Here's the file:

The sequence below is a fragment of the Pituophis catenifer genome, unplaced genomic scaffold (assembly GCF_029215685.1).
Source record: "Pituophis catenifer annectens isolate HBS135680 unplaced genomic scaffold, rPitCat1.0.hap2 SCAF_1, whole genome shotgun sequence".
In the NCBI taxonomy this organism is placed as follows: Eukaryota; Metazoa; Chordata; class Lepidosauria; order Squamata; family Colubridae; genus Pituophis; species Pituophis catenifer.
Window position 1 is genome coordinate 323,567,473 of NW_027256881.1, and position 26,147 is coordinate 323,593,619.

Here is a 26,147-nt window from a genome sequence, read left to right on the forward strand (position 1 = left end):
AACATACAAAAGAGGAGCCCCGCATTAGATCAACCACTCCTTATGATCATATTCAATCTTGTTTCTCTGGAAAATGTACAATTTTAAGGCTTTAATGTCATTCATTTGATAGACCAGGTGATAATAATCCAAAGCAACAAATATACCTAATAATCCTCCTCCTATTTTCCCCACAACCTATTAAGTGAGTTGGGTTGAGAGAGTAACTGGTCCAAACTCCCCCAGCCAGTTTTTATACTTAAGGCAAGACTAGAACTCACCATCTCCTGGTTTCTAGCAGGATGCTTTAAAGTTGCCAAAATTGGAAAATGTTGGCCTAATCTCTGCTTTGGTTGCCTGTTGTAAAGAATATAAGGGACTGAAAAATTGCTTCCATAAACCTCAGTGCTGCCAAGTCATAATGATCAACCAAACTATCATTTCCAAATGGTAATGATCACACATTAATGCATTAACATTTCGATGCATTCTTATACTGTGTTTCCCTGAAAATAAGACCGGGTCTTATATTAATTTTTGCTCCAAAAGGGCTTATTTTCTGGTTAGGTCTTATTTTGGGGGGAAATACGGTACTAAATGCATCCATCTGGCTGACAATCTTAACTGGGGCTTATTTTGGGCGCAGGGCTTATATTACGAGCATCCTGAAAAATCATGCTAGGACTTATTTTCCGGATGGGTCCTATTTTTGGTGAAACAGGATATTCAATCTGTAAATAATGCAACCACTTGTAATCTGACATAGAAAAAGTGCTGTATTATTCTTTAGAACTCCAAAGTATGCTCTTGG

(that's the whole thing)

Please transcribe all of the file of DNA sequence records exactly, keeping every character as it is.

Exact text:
The sequence below is a fragment of the Pituophis catenifer genome, unplaced genomic scaffold (assembly GCF_029215685.1).
Source record: "Pituophis catenifer annectens isolate HBS135680 unplaced genomic scaffold, rPitCat1.0.hap2 SCAF_1, whole genome shotgun sequence".
In the NCBI taxonomy this organism is placed as follows: Eukaryota; Metazoa; Chordata; class Lepidosauria; order Squamata; family Colubridae; genus Pituophis; species Pituophis catenifer.
Window position 1 is genome coordinate 323,567,473 of NW_027256881.1, and position 26,147 is coordinate 323,593,619.

Here is a 26,147-nt window from a genome sequence, read left to right on the forward strand (position 1 = left end):
AACATACAAAAGAGGAGCCCCGCATTAGATCAACCACTCCTTATGATCATATTCAATCTTGTTTCTCTGGAAAATGTACAATTTTAAGGCTTTAATGTCATTCATTTGATAGACCAGGTGATAATAATCCAAAGCAACAAATATACCTAATAATCCTCCTCCTATTTTCCCCACAACCTATTAAGTGAGTTGGGTTGAGAGAGTAACTGGTCCAAACTCCCCCAGCCAGTTTTTATACTTAAGGCAAGACTAGAACTCACCATCTCCTGGTTTCTAGCAGGATGCTTTAAAGTTGCCAAAATTGGAAAATGTTGGCCTAATCTCTGCTTTGGTTGCCTGTTGTAAAGAATATAAGGGACTGAAAAATTGCTTCCATAAACCTCAGTGCTGCCAAGTCATAATGATCAACCAAACTATCATTTCCAAATGGTAATGATCACACATTAATGCATTAACATTTCGATGCATTCTTATACTGTGTTTCCCTGAAAATAAGACCGGGTCTTATATTAATTTTTGCTCCAAAAGGGCTTATTTTCTGGTTAGGTCTTATTTTGGGGGGAAATACGGTACTAAATGCATCCATCTGGCTGACAATCTTAACTGGGGCTTATTTTGGGCGCAGGGCTTATATTACGAGCATCCTGAAAAATCATGCTAGGACTTATTTTCCGGATGGGTCCTATTTTTGGTGAAACAGGATATTCAATCTGTAAATAATGCAACCACTTGTAATCTGACATAGAAAAAGTGCTGTATTATTCTTTAGAACTCCAAAGTATGCTCTTGG